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Isolated patients get lower quality of care, say researchers

Hospital patients isolated for infection control experience more preventable adverse incidents and report greater dissatisfaction with their treatment, says a new study by University of Toronto and Harvard University researchers.

"Isolated patients were twice as likely as control patients to experience adverse events during their hospitalization," says Professor Donald Redelmeier of U of T's Department of Medicine. "Our most significant finding showed that they did not receive adequate supportive care they were not given medication or food on time and their call buttons were not responded to promptly. These supportive care failures occurred about eight times more frequently for isolated patients than for the control group."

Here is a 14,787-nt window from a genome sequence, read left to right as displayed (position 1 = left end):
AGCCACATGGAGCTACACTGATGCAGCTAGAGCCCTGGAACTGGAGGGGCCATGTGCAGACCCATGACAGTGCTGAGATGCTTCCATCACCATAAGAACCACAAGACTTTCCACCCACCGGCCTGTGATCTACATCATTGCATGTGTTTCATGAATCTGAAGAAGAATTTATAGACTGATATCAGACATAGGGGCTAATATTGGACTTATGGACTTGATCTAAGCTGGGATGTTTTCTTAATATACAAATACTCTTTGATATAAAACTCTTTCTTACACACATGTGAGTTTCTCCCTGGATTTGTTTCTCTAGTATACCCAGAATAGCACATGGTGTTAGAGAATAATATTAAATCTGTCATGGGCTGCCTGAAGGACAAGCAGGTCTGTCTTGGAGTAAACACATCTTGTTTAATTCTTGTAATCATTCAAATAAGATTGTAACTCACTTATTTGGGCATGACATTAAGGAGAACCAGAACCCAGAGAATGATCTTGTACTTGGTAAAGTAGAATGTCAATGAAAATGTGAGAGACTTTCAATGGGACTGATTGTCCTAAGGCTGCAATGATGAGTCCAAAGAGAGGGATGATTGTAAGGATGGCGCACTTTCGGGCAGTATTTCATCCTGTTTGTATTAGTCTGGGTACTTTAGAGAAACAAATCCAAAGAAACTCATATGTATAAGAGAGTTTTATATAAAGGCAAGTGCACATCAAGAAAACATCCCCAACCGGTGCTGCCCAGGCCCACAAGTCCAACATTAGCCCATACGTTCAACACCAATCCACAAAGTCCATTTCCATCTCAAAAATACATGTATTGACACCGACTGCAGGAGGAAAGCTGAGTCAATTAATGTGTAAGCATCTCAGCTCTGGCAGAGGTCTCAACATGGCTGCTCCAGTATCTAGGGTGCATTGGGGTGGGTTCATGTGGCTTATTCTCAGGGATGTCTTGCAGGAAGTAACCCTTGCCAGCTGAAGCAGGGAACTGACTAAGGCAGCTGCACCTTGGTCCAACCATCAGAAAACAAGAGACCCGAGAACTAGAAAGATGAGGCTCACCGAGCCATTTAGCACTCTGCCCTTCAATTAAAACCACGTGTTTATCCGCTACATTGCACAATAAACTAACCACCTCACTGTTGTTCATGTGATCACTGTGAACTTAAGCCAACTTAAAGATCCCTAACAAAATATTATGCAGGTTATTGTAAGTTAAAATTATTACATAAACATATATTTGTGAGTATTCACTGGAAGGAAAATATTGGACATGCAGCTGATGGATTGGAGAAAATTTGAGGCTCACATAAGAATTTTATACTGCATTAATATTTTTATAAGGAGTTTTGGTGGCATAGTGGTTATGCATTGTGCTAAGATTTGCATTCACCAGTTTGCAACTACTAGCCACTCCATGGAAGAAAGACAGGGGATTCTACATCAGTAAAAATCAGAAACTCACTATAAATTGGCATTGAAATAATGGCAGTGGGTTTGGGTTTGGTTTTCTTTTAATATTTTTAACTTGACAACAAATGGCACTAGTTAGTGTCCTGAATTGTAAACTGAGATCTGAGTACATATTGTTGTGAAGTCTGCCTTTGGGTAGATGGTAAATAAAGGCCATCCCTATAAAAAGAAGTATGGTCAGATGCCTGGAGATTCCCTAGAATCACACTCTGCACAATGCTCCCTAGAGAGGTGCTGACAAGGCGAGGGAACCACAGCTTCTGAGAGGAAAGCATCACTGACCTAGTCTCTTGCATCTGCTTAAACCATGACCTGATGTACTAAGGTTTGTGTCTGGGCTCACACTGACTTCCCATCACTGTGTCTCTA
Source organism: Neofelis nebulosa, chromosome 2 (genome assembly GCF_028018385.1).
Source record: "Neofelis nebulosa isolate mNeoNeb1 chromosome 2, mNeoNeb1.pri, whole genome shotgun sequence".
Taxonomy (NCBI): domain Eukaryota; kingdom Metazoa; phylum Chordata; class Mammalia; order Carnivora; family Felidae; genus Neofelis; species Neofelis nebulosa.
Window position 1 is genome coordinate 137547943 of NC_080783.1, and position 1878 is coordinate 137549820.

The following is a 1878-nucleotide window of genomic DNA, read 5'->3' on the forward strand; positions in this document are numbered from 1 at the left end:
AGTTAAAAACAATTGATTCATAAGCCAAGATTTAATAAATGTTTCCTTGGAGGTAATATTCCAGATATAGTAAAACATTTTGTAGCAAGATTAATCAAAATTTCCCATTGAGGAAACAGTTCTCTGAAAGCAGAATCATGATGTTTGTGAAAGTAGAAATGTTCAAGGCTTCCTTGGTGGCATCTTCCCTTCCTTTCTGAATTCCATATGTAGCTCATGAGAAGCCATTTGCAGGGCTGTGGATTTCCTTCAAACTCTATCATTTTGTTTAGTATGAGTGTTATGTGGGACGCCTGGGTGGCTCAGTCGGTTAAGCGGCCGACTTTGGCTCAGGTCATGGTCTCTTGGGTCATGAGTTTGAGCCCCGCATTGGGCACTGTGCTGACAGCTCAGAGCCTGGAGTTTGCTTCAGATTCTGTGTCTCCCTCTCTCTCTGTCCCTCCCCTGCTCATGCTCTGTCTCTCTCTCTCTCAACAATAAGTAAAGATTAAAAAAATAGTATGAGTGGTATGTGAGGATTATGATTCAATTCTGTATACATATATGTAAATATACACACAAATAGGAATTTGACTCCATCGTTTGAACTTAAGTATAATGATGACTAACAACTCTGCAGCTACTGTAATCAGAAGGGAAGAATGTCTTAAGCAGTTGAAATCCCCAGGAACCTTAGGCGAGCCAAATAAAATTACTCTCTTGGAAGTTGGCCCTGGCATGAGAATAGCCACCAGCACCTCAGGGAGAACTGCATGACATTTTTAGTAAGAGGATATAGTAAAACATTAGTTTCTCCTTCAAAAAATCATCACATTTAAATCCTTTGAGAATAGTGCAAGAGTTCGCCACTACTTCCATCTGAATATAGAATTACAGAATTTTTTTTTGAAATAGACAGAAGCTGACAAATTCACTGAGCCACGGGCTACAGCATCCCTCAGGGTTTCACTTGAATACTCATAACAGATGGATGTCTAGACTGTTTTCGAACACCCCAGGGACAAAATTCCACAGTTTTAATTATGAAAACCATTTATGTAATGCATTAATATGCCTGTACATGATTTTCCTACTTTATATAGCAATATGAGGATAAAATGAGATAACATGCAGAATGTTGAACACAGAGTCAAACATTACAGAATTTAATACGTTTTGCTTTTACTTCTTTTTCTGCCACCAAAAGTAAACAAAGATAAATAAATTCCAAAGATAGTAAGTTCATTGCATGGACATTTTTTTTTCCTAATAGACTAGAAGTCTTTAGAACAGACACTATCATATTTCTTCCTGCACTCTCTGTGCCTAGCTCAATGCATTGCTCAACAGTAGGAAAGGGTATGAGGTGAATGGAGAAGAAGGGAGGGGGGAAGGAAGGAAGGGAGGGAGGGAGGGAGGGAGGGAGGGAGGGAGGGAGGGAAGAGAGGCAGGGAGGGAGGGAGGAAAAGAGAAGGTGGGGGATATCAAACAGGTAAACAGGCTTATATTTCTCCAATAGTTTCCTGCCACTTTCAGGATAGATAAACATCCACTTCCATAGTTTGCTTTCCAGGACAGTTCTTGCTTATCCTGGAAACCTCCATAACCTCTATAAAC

The study, published in the Oct. 8 issue of the Journal of the American Medical Association, examined the experiences of 450 adult patients 234 at Sunnybrook and Women's College Health Sciences Center in Toronto and 216 at Brigham and Women's Hospital in Boston, Mass. Redelmeier conducted the study with Henry Stelfox and David Bates of Harvard.

Seventy-eight patients in Toronto and 72 in Boston were admitted to isolation for methicillin-resistant Staphylococcus aureus, a hospital-acquired infection causing pneumonia, wound infections and heart problems. The Canadian patients were isolated for an average of 31 days.

Isolation is a highly effective measure for infection control but hospitals need to be aware of its drawbacks, Redelmeier says. He suggests three ways to alleviate problems: isolated patients should automatically be provided with a free phone and television to relieve boredom; clinicians need to be more responsive about who goes into isolation and for how long; and hospitals with large volumes of isolated patients should have a nurse dedicated to proactively check on their needs.


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Contact: Janet Wong
jf.wong@utoronto.ca
416-978-5949
University of Toronto
29-Oct-2003


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